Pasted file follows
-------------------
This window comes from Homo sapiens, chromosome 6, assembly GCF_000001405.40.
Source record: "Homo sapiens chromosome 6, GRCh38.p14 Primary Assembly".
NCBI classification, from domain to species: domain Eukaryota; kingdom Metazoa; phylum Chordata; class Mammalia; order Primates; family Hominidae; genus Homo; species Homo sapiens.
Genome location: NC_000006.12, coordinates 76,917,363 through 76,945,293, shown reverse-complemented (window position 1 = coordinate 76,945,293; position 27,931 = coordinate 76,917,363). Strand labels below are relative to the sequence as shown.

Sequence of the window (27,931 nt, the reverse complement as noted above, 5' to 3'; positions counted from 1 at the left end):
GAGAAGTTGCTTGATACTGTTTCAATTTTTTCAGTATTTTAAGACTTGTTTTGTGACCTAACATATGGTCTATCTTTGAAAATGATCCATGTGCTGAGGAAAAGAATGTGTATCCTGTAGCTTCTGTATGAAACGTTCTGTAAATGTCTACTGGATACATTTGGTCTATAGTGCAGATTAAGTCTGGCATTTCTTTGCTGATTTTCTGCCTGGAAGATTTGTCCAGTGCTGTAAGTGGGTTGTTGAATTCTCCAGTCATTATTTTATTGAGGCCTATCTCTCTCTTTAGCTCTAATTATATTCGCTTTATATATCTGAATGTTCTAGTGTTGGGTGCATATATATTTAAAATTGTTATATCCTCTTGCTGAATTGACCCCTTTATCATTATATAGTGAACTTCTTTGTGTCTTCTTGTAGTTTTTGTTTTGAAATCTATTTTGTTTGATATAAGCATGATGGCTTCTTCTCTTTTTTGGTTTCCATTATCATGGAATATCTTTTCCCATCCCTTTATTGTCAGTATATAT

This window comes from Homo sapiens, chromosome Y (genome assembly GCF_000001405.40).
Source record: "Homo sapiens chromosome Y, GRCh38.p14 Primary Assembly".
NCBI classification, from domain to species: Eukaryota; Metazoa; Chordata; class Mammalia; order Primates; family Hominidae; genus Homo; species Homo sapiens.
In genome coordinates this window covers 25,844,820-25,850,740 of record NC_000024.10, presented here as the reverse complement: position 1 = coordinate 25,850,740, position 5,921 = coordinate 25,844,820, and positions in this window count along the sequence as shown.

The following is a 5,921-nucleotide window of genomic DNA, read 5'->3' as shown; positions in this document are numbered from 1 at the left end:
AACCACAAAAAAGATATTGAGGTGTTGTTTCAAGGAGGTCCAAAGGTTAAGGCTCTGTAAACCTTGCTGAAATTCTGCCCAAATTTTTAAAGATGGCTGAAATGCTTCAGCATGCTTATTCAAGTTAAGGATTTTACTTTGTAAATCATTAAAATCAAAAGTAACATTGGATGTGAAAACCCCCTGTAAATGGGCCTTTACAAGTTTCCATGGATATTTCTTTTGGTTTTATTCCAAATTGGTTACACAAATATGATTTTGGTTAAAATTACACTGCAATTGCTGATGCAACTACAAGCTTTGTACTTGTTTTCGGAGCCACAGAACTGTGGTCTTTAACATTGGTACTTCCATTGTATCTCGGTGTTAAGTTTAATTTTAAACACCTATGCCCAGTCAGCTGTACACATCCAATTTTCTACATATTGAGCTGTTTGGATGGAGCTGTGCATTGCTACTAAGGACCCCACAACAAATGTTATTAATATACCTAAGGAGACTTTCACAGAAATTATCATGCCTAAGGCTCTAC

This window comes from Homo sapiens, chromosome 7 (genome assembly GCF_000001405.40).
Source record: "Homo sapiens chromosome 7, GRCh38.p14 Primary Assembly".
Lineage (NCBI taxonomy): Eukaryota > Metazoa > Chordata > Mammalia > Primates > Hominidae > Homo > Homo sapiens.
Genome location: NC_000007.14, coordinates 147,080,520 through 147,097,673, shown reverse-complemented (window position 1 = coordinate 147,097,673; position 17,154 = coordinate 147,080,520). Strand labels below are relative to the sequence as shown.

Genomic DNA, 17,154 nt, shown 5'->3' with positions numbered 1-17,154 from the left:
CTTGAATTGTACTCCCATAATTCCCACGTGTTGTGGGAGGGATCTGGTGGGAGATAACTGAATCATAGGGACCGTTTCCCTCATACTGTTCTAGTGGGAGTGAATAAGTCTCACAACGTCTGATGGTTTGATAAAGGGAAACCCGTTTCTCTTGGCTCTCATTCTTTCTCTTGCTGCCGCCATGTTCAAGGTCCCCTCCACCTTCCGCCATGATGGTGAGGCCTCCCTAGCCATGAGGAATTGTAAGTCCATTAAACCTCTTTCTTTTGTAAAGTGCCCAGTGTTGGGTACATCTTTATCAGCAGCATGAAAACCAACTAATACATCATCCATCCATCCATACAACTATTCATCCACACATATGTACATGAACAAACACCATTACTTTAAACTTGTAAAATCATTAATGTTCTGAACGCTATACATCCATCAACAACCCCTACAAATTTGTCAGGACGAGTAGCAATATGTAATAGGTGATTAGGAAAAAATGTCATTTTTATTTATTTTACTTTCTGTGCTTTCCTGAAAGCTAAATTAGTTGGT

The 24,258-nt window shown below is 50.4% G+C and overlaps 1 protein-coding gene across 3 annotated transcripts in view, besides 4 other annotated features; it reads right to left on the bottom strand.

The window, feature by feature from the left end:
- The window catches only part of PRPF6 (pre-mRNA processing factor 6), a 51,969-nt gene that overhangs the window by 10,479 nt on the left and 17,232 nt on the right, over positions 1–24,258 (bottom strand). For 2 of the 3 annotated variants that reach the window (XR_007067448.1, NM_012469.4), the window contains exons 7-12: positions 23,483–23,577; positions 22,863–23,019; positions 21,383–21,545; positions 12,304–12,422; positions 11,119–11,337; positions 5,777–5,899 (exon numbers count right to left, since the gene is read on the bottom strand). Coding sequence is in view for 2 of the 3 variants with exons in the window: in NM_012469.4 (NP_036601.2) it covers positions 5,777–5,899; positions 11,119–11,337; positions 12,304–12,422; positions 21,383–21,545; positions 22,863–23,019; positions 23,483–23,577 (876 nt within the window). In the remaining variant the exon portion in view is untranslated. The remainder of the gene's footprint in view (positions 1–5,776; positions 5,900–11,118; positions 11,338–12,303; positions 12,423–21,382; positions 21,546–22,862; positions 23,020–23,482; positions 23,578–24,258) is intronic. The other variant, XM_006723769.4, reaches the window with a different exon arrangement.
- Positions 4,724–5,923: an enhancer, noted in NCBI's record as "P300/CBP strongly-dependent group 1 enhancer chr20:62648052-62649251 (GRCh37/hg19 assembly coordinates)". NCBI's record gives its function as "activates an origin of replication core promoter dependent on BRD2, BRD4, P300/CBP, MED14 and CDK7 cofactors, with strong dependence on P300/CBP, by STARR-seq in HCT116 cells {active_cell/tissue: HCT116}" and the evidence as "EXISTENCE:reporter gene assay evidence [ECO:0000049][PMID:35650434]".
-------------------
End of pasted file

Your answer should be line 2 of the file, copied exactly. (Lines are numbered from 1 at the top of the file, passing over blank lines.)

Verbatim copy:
Source record: "Homo sapiens chromosome 6, GRCh38.p14 Primary Assembly".